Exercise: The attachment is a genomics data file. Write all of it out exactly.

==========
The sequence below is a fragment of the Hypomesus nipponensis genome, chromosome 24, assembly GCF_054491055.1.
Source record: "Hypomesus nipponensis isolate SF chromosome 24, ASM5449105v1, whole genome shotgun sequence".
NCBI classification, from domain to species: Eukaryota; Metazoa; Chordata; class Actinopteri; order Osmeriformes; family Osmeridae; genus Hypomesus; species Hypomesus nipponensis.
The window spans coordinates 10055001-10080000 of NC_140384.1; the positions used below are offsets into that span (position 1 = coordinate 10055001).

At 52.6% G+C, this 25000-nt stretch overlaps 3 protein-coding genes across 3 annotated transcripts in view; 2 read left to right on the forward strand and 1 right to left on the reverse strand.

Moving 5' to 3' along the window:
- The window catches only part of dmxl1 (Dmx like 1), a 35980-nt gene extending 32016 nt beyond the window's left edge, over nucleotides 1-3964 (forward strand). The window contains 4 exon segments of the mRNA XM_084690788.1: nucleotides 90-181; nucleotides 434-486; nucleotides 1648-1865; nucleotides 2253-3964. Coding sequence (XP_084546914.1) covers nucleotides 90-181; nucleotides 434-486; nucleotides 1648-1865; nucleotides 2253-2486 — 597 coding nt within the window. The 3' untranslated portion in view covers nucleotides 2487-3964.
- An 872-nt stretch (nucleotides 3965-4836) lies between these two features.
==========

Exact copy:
The sequence below is a fragment of the Hypomesus nipponensis genome, chromosome 24, assembly GCF_054491055.1.
Source record: "Hypomesus nipponensis isolate SF chromosome 24, ASM5449105v1, whole genome shotgun sequence".
NCBI classification, from domain to species: Eukaryota; Metazoa; Chordata; class Actinopteri; order Osmeriformes; family Osmeridae; genus Hypomesus; species Hypomesus nipponensis.
The window spans coordinates 10055001-10080000 of NC_140384.1; the positions used below are offsets into that span (position 1 = coordinate 10055001).

At 52.6% G+C, this 25000-nt stretch overlaps 3 protein-coding genes across 3 annotated transcripts in view; 2 read left to right on the forward strand and 1 right to left on the reverse strand.

Moving 5' to 3' along the window:
- The window catches only part of dmxl1 (Dmx like 1), a 35980-nt gene extending 32016 nt beyond the window's left edge, over nucleotides 1-3964 (forward strand). The window contains 4 exon segments of the mRNA XM_084690788.1: nucleotides 90-181; nucleotides 434-486; nucleotides 1648-1865; nucleotides 2253-3964. Coding sequence (XP_084546914.1) covers nucleotides 90-181; nucleotides 434-486; nucleotides 1648-1865; nucleotides 2253-2486 — 597 coding nt within the window. The 3' untranslated portion in view covers nucleotides 2487-3964.
- An 872-nt stretch (nucleotides 3965-4836) lies between these two features.